The main focus of birth injuries caused by lack of oxygen and lack of blood flow tends to be on cerebral palsy. However, cerebral palsy, a neurological condition characterized by impaired motor function, is separate and distinct from developmental delays. During the first three years of their lives, children tend to advance and meet milestones very quickly. All children advance at different paces, but children with developmental delays are often far behind other children in their age groups.
Caring for a child with brain damage resulting in developmental delays or cognitive deficits is emotionally and financially draining. If your baby’s developmental delay occurred because of obstetrical negligence, you may have grounds for a malpractice lawsuit.
To arrange a free initial consultation about your potential case, please contact our Ohio developmental delay attorneys by email or call (440) 252-4399.
What Are Developmental Delays?
There are many ways to calculate whether a child is meeting his or her milestones. All children are unique and advance at different rates, so it is important to evaluate a child’s milestones by conferring with a doctor, like a pediatrician or pediatric neurologist, to determine whether appropriate milestones are not being reached.
Developmental delays are typically thought of as mental, but they can affect a number of other areas:
- Gross motor skills: ability to use large groups of muscles for sitting, standing, running, walking, and maintaining balance
- Fine motor skills: using hands to eat, dress, play, write, and handle small objects
- Language skills: ability to speak, use gestures, communicate and understand language
- Cognitive ability: ability to learn, understand, problem-solve, remember and reason
- Social skills: ability to interact with others, feel empathy and sympathy, cooperate, and have relationships
Sometimes one area may be affected, or numerous areas may be delayed. The degree of delays varies and can be directly related to the extent of the original birth injury.
Did Obstetrical Caregivers Cause Your Child’s Developmental Delay?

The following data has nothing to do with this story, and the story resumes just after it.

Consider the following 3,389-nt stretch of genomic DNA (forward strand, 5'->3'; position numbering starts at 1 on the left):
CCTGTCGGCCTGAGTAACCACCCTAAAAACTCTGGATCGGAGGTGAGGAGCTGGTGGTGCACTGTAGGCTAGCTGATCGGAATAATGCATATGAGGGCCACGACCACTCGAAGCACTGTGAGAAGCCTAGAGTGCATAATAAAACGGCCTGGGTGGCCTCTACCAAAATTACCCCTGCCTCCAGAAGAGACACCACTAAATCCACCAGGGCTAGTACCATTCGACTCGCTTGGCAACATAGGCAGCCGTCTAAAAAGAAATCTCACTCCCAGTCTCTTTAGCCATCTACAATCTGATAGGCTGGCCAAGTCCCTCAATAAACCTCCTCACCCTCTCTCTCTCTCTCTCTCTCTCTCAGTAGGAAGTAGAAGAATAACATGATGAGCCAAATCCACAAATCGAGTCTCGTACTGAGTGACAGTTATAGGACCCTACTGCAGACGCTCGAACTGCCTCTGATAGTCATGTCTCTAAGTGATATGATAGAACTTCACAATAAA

The Becker Law Firm represents clients in cases in which obstetrical caregivers—including obstetricians, radiologists, and anesthesiologists—should be held accountable for brain damage in infants. These problems may be profound and obvious at birth. In other cases, these injuries can be more subtle, resulting in failure to meet early childhood developmental milestones.
Some types of developmental delays are genetic. These medical conditions, like Down syndrome and cystic fibrosis, are passed to a child from his parents. These types of conditions cannot be caused by negligence or medical malpractice. However, doctors and other healthcare providers may have an obligation to identify these medical conditions early in the pregnancy when the mother has the option of making a decision to legally abort the fetus. Lawsuits over failure to diagnose genetic abnormalities are called wrongful birth actions.
Other types of developmental delays are caused by events surrounding pregnancy, labor, and delivery. These types of delays are sometimes caused by the negligence of doctors or other healthcare providers. In particular, prolonged lack of blood and oxygen to the brain during the labor and delivery process can kill brain cells and cause developmental delays. This is one reason why doctors must be vigilant in monitoring the condition of a baby during the labor and delivery process.